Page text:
On 5 May 2017 at 14:10, Gregory P. Smith <g...@krypto.org> wrote:
> This is not a solvable problem. IMNSHO We should never attempt to implement
> pre screening of packages.
> It is a good post-package-upload task for someone to try and do as a
> research project.
> Automated code scanning can only find already known things and similar
> signatures (at which point it can have false positives) and we aren't just
> talking about obfuscated source code. PyPI hosts binary wheels made using
> unreproduceable build processes on untrusted machines created from
> unverifiable inputs. Scanning services such as Google's
> https://www.virustotal.com/en/about/ exist but I'm not sure that'd be of
> much value to PyPI.
Red Hat's approach to this (https://github.com/fabric8-analytics/)
relies heavily on "popularity within your cohort" as a proxy for
safety. It's far from being a perfect approach (since there's still a
risk of the "bystander effect" coming into play, where everyone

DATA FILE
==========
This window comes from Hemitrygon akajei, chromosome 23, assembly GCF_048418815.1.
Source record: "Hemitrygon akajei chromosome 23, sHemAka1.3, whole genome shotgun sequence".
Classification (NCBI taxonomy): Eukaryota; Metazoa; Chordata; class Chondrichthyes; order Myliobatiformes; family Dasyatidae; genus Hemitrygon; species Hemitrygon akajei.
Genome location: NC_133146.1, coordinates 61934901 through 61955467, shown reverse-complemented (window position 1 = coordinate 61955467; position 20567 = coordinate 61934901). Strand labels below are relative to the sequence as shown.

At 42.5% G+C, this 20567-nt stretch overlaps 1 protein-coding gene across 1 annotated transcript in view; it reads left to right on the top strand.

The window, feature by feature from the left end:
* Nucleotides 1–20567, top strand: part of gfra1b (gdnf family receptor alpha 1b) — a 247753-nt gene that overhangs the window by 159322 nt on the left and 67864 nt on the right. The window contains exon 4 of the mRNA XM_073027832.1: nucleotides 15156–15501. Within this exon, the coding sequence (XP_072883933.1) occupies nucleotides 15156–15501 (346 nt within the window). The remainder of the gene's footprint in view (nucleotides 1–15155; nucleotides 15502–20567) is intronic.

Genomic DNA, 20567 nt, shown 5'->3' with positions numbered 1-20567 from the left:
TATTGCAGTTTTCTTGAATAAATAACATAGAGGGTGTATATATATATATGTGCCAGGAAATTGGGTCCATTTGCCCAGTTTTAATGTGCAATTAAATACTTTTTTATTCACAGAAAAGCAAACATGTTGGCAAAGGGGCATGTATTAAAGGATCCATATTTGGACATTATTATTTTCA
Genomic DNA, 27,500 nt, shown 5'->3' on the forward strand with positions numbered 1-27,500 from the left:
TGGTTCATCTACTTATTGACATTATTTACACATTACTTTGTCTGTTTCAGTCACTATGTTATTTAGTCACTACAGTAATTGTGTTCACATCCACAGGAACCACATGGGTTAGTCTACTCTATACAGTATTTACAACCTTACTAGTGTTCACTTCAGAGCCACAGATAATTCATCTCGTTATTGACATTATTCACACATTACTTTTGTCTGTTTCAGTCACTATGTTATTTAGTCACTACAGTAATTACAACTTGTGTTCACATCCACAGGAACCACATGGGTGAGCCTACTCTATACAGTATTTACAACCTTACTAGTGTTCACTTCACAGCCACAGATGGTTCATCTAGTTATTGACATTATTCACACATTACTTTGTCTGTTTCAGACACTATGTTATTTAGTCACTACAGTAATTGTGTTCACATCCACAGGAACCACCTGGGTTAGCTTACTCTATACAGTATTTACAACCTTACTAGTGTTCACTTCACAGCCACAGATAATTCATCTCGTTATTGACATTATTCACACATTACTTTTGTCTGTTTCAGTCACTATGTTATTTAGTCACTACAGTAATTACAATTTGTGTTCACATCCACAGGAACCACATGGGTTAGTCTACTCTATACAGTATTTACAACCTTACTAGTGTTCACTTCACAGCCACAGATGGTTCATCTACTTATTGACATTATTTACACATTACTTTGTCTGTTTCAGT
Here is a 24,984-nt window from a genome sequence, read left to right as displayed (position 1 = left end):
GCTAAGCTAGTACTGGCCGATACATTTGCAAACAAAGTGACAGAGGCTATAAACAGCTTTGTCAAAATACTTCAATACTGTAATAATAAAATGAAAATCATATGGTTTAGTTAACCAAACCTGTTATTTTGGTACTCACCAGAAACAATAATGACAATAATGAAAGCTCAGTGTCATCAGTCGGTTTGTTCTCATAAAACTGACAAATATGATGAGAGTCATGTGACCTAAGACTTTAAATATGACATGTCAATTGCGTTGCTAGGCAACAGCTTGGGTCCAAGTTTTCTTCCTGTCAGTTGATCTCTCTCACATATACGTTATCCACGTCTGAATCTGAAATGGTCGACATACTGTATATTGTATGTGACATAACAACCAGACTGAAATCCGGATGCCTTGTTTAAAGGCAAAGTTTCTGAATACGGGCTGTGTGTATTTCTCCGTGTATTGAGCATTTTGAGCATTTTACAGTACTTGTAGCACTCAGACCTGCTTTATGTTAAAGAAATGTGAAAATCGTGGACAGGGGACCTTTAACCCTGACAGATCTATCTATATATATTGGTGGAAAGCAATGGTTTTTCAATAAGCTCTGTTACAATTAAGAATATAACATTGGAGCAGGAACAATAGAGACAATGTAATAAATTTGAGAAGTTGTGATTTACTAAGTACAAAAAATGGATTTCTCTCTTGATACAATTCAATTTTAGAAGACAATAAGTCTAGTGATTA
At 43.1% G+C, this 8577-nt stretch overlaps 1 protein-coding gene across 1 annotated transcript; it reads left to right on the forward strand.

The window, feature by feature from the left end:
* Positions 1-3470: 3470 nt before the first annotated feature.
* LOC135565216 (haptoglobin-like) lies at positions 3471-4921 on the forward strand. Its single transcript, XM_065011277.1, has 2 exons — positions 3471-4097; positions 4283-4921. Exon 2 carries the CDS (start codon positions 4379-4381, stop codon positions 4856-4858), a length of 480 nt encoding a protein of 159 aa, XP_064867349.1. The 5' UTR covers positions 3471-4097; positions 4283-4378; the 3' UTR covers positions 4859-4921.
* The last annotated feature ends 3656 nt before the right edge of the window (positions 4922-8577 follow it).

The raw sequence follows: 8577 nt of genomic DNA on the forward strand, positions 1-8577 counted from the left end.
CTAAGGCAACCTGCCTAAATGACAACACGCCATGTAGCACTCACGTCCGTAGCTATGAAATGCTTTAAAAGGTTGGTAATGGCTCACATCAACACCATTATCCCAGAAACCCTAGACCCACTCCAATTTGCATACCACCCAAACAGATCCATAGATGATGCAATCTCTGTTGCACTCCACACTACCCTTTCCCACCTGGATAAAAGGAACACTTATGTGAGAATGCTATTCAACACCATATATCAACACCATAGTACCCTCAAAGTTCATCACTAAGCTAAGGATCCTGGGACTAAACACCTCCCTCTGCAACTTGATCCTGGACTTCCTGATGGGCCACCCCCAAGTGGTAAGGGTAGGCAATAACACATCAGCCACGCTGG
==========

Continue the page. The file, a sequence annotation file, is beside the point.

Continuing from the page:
assumes everyone else is handling the security audits), but it at
least gives people a heads up when they're doing something relatively
unusual and hence may want to take more care and treat their potential
dependencies with a bit more suspicion.
P.S. Full disclosure: until I switched teams a few months ago, working
on fabric8-analytics (and its precursor projects) was my day job at
Red Hat. As far as I'm aware, the current version still doesn't take
the raw PyPI Big Query download data into account, but it does track
component usage across public GitHub repositories - the benefit of
focusing on the latter is that it gives you co-occurence information
(i.e. "component X is often used in combination with component Y"),
rather than the raw popularity metrics offered by the download numbers
(which can also be heavily skewed by artifact caches, and the lack
thereof, in automated build and test pipelines).
Nick Coghlan | ncogh...@gmail.com | Brisbane, Australia
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